Primary Instrument

Definition of 'Primary Instrument'


A financial investment whose price is based directly on its market value. Examples of primary instruments include stocks, bonds, certificates of deposit, bills and anything else that has its own value. By contrast, the price of derivative instruments, such as options, swaps and futures, is based on the value of their underlying assets.

Investopedia explains 'Primary Instrument'


While the markets have established hundreds of instruments to facilitate the flow of capital and the management of risk, primary investments like stocks are what most beginning investors think of when they think about investing. This is because investing in primary instruments requires only basic knowledge of markets and investment principles.

A non-primary instrument would be something like a call option, which gives the owner the right to purchase the underlying stock at a certain price. So, if the price of the stock goes up, the call option's value also goes up. The call's value is based on the value of something else so it is not a primary instrument.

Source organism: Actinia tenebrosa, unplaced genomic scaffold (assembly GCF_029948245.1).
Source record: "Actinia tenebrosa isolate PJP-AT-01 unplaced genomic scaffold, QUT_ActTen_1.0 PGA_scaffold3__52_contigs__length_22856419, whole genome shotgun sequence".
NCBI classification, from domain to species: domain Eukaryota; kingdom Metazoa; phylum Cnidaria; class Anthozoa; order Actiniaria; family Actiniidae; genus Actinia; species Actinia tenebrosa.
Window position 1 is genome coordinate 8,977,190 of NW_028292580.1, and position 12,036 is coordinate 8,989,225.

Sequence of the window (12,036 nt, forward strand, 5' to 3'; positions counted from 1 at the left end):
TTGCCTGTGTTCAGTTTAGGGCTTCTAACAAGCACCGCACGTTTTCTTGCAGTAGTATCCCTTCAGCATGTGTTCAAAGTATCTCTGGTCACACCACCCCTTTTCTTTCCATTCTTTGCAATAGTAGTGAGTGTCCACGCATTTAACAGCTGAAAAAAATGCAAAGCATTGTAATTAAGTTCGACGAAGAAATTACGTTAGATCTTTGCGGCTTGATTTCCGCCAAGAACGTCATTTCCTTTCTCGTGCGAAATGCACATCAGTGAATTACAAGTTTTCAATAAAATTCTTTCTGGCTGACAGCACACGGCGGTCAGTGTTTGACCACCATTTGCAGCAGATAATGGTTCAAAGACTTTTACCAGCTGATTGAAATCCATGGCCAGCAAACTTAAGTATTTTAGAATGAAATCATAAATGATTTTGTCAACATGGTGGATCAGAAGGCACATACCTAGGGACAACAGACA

Filed Under: , ,

comments powered by Disqus
Hot Definitions
  1. Benchmark Bond

    A bond that provides a standard against which the performance of other bonds can be measured. Government bonds are almost always used as benchmark bonds. Also referred to as "benchmark issue" or "bellwether issue".
  2. Market Capitalization

    The total dollar market value of all of a company's outstanding shares. Market capitalization is calculated by multiplying a company's shares outstanding by the current market price of one share. The investment community uses this figure to determine a company's size, as opposed to sales or total asset figures.
  3. Oil Reserves

    An estimate of the amount of crude oil located in a particular economic region. Oil reserves must have the potential of being extracted under current technological constraints. For example, if oil pools are located at unattainable depths, they would not be considered part of the nation's reserves.
  4. Joint Venture - JV

    A business arrangement in which two or more parties agree to pool their resources for the purpose of accomplishing a specific task. This task can be a new project or any other business activity. In a joint venture (JV), each of the participants is responsible for profits, losses and costs associated with it.
  5. Aggregate Risk

    The exposure of a bank, financial institution, or any type of major investor to foreign exchange contracts - both spot and forward - from a single counterparty or client. Aggregate risk in forex may also be defined as the total exposure of an entity to changes or fluctuations in currency rates.
  6. Organic Growth

    The growth rate that a company can achieve by increasing output and enhancing sales. This excludes any profits or growth acquired from takeovers, acquisitions or mergers. Takeovers, acquisitions and mergers do not bring about profits generated within the company, and are therefore not considered organic.
Trading Center